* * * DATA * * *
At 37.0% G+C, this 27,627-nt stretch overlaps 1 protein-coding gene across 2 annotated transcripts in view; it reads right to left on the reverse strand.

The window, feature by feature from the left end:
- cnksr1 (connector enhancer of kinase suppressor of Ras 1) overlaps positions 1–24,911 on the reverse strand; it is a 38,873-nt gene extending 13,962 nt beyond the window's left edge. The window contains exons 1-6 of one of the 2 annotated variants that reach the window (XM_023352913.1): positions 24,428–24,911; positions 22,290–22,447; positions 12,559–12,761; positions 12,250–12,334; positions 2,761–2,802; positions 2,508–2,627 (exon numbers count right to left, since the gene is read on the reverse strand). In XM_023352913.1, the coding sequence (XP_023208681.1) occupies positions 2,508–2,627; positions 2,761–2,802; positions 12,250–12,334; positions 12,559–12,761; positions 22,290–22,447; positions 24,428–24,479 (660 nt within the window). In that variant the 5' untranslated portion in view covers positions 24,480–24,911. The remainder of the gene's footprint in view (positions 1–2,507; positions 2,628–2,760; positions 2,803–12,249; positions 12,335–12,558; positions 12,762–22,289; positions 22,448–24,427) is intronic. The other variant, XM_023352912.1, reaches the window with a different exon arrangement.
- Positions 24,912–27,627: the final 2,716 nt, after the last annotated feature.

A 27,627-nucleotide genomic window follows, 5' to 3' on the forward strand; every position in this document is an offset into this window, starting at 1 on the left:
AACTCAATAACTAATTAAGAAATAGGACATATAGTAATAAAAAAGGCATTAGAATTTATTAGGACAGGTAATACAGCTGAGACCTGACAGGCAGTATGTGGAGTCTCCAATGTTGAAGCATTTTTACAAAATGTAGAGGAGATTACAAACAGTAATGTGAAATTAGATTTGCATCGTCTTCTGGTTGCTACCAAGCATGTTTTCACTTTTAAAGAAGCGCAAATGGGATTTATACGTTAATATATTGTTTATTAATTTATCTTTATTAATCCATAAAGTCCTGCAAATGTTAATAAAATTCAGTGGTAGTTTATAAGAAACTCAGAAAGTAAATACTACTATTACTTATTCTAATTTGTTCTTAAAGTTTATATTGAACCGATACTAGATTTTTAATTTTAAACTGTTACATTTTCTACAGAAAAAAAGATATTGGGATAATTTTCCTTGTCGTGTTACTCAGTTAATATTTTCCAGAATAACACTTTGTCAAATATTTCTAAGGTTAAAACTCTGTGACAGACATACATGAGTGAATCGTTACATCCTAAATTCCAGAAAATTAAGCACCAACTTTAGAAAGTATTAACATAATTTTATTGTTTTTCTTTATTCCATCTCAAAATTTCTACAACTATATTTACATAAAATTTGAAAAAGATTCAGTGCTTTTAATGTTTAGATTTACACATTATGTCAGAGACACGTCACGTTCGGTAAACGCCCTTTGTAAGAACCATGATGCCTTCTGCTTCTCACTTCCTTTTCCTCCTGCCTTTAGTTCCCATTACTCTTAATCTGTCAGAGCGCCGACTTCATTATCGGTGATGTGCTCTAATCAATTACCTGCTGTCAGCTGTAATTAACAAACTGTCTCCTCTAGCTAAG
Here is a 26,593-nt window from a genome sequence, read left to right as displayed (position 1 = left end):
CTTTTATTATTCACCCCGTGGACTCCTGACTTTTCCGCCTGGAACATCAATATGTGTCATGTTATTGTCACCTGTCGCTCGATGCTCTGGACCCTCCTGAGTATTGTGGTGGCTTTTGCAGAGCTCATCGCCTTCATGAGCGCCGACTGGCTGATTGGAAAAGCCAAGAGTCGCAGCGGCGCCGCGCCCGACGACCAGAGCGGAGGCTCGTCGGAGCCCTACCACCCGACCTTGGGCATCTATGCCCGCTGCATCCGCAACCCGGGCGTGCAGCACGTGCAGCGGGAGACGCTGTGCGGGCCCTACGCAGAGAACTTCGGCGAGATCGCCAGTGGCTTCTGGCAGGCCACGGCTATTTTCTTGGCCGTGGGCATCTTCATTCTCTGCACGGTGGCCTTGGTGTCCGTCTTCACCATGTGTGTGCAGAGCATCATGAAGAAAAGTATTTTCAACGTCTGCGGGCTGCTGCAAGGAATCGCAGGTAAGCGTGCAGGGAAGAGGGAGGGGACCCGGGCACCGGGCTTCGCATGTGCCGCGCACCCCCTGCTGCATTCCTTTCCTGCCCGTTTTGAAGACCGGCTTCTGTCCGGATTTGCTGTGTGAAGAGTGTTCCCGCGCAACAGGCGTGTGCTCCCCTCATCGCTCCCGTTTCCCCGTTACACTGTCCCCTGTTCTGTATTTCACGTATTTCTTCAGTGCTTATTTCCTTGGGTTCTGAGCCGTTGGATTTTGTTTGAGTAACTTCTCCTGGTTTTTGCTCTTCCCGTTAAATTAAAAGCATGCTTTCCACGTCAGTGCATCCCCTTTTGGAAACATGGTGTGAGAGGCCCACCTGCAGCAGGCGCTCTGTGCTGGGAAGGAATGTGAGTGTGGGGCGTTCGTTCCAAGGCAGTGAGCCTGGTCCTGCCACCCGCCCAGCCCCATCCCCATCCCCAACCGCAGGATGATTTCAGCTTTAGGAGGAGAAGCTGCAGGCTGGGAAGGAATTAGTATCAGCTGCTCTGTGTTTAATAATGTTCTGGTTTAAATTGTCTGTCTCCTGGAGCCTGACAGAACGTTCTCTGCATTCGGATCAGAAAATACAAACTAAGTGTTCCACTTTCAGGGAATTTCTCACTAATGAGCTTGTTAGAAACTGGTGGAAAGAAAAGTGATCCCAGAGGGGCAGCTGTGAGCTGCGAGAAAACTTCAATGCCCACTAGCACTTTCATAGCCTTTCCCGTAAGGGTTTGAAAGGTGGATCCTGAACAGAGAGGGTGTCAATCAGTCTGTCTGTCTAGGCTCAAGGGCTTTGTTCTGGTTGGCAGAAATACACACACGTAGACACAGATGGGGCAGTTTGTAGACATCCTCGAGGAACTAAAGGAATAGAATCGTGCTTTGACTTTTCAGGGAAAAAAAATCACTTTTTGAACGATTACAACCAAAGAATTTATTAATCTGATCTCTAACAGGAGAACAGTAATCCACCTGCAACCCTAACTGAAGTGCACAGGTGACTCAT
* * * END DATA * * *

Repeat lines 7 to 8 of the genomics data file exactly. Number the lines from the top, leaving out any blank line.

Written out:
Here is a 26,593-nt window from a genome sequence, read left to right as displayed (position 1 = left end):
CTTTTATTATTCACCCCGTGGACTCCTGACTTTTCCGCCTGGAACATCAATATGTGTCATGTTATTGTCACCTGTCGCTCGATGCTCTGGACCCTCCTGAGTATTGTGGTGGCTTTTGCAGAGCTCATCGCCTTCATGAGCGCCGACTGGCTGATTGGAAAAGCCAAGAGTCGCAGCGGCGCCGCGCCCGACGACCAGAGCGGAGGCTCGTCGGAGCCCTACCACCCGACCTTGGGCATCTATGCCCGCTGCATCCGCAACCCGGGCGTGCAGCACGTGCAGCGGGAGACGCTGTGCGGGCCCTACGCAGAGAACTTCGGCGAGATCGCCAGTGGCTTCTGGCAGGCCACGGCTATTTTCTTGGCCGTGGGCATCTTCATTCTCTGCACGGTGGCCTTGGTGTCCGTCTTCACCATGTGTGTGCAGAGCATCATGAAGAAAAGTATTTTCAACGTCTGCGGGCTGCTGCAAGGAATCGCAGGTAAGCGTGCAGGGAAGAGGGAGGGGACCCGGGCACCGGGCTTCGCATGTGCCGCGCACCCCCTGCTGCATTCCTTTCCTGCCCGTTTTGAAGACCGGCTTCTGTCCGGATTTGCTGTGTGAAGAGTGTTCCCGCGCAACAGGCGTGTGCTCCCCTCATCGCTCCCGTTTCCCCGTTACACTGTCCCCTGTTCTGTATTTCACGTATTTCTTCAGTGCTTATTTCCTTGGGTTCTGAGCCGTTGGATTTTGTTTGAGTAACTTCTCCTGGTTTTTGCTCTTCCCGTTAAATTAAAAGCATGCTTTCCACGTCAGTGCATCCCCTTTTGGAAACATGGTGTGAGAGGCCCACCTGCAGCAGGCGCTCTGTGCTGGGAAGGAATGTGAGTGTGGGGCGTTCGTTCCAAGGCAGTGAGCCTGGTCCTGCCACCCGCCCAGCCCCATCCCCATCCCCAACCGCAGGATGATTTCAGCTTTAGGAGGAGAAGCTGCAGGCTGGGAAGGAATTAGTATCAGCTGCTCTGTGTTTAATAATGTTCTGGTTTAAATTGTCTGTCTCCTGGAGCCTGACAGAACGTTCTCTGCATTCGGATCAGAAAATACAAACTAAGTGTTCCACTTTCAGGGAATTTCTCACTAATGAGCTTGTTAGAAACTGGTGGAAAGAAAAGTGATCCCAGAGGGGCAGCTGTGAGCTGCGAGAAAACTTCAATGCCCACTAGCACTTTCATAGCCTTTCCCGTAAGGGTTTGAAAGGTGGATCCTGAACAGAGAGGGTGTCAATCAGTCTGTCTGTCTAGGCTCAAGGGCTTTGTTCTGGTTGGCAGAAATACACACACGTAGACACAGATGGGGCAGTTTGTAGACATCCTCGAGGAACTAAAGGAATAGAATCGTGCTTTGACTTTTCAGGGAAAAAAAATCACTTTTTGAACGATTACAACCAAAGAATTTATTAATCTGATCTCTAACAGGAGAACAGTAATCCACCTGCAACCCTAACTGAAGTGCACAGGTGACTCAT